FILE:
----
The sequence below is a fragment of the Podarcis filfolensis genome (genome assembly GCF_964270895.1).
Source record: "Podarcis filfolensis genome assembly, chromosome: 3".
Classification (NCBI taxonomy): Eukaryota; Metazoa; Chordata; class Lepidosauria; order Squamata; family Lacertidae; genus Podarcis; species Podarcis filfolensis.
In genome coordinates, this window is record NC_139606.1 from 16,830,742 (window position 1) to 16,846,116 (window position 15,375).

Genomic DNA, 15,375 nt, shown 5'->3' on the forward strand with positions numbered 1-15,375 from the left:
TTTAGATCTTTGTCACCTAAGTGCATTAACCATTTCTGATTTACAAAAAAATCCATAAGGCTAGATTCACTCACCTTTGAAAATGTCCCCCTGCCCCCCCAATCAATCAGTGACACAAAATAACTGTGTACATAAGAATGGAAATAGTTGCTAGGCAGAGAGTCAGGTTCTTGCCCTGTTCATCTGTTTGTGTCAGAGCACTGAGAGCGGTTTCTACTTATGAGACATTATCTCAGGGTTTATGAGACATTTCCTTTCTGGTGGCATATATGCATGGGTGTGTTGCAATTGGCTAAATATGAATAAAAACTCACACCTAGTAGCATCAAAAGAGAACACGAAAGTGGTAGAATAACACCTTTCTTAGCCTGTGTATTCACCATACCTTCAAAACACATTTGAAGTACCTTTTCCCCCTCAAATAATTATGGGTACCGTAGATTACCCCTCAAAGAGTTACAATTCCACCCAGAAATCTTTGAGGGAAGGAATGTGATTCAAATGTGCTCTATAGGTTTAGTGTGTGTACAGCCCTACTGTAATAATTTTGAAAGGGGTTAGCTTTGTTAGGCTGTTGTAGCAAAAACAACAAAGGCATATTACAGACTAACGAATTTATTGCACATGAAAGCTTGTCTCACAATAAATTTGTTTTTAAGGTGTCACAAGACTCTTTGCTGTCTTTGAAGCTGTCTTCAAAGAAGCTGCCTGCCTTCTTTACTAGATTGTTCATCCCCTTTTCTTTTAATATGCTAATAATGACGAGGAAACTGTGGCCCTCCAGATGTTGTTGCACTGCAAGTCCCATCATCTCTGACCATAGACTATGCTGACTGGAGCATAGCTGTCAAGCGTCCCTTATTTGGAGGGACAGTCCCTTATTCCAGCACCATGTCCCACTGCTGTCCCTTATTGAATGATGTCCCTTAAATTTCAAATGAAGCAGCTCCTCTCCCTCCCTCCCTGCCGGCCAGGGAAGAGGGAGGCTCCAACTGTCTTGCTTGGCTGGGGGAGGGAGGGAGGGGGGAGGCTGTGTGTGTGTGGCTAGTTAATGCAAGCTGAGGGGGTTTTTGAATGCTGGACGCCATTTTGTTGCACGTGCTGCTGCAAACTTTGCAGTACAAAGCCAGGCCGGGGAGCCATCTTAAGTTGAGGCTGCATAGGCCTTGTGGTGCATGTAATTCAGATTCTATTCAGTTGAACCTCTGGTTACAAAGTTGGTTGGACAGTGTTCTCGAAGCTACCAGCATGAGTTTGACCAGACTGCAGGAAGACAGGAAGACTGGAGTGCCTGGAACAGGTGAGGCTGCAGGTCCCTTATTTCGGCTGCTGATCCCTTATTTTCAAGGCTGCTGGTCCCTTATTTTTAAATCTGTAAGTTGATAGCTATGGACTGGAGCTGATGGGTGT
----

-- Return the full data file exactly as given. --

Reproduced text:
The sequence below is a fragment of the Podarcis filfolensis genome (genome assembly GCF_964270895.1).
Source record: "Podarcis filfolensis genome assembly, chromosome: 3".
Classification (NCBI taxonomy): Eukaryota; Metazoa; Chordata; class Lepidosauria; order Squamata; family Lacertidae; genus Podarcis; species Podarcis filfolensis.
In genome coordinates, this window is record NC_139606.1 from 16,830,742 (window position 1) to 16,846,116 (window position 15,375).

Genomic DNA, 15,375 nt, shown 5'->3' on the forward strand with positions numbered 1-15,375 from the left:
TTTAGATCTTTGTCACCTAAGTGCATTAACCATTTCTGATTTACAAAAAAATCCATAAGGCTAGATTCACTCACCTTTGAAAATGTCCCCCTGCCCCCCCAATCAATCAGTGACACAAAATAACTGTGTACATAAGAATGGAAATAGTTGCTAGGCAGAGAGTCAGGTTCTTGCCCTGTTCATCTGTTTGTGTCAGAGCACTGAGAGCGGTTTCTACTTATGAGACATTATCTCAGGGTTTATGAGACATTTCCTTTCTGGTGGCATATATGCATGGGTGTGTTGCAATTGGCTAAATATGAATAAAAACTCACACCTAGTAGCATCAAAAGAGAACACGAAAGTGGTAGAATAACACCTTTCTTAGCCTGTGTATTCACCATACCTTCAAAACACATTTGAAGTACCTTTTCCCCCTCAAATAATTATGGGTACCGTAGATTACCCCTCAAAGAGTTACAATTCCACCCAGAAATCTTTGAGGGAAGGAATGTGATTCAAATGTGCTCTATAGGTTTAGTGTGTGTACAGCCCTACTGTAATAATTTTGAAAGGGGTTAGCTTTGTTAGGCTGTTGTAGCAAAAACAACAAAGGCATATTACAGACTAACGAATTTATTGCACATGAAAGCTTGTCTCACAATAAATTTGTTTTTAAGGTGTCACAAGACTCTTTGCTGTCTTTGAAGCTGTCTTCAAAGAAGCTGCCTGCCTTCTTTACTAGATTGTTCATCCCCTTTTCTTTTAATATGCTAATAATGACGAGGAAACTGTGGCCCTCCAGATGTTGTTGCACTGCAAGTCCCATCATCTCTGACCATAGACTATGCTGACTGGAGCATAGCTGTCAAGCGTCCCTTATTTGGAGGGACAGTCCCTTATTCCAGCACCATGTCCCACTGCTGTCCCTTATTGAATGATGTCCCTTAAATTTCAAATGAAGCAGCTCCTCTCCCTCCCTCCCTGCCGGCCAGGGAAGAGGGAGGCTCCAACTGTCTTGCTTGGCTGGGGGAGGGAGGGAGGGGGGAGGCTGTGTGTGTGTGGCTAGTTAATGCAAGCTGAGGGGGTTTTTGAATGCTGGACGCCATTTTGTTGCACGTGCTGCTGCAAACTTTGCAGTACAAAGCCAGGCCGGGGAGCCATCTTAAGTTGAGGCTGCATAGGCCTTGTGGTGCATGTAATTCAGATTCTATTCAGTTGAACCTCTGGTTACAAAGTTGGTTGGACAGTGTTCTCGAAGCTACCAGCATGAGTTTGACCAGACTGCAGGAAGACAGGAAGACTGGAGTGCCTGGAACAGGTGAGGCTGCAGGTCCCTTATTTCGGCTGCTGATCCCTTATTTTCAAGGCTGCTGGTCCCTTATTTTTAAATCTGTAAGTTGATAGCTATGGACTGGAGCTGATGGGTGT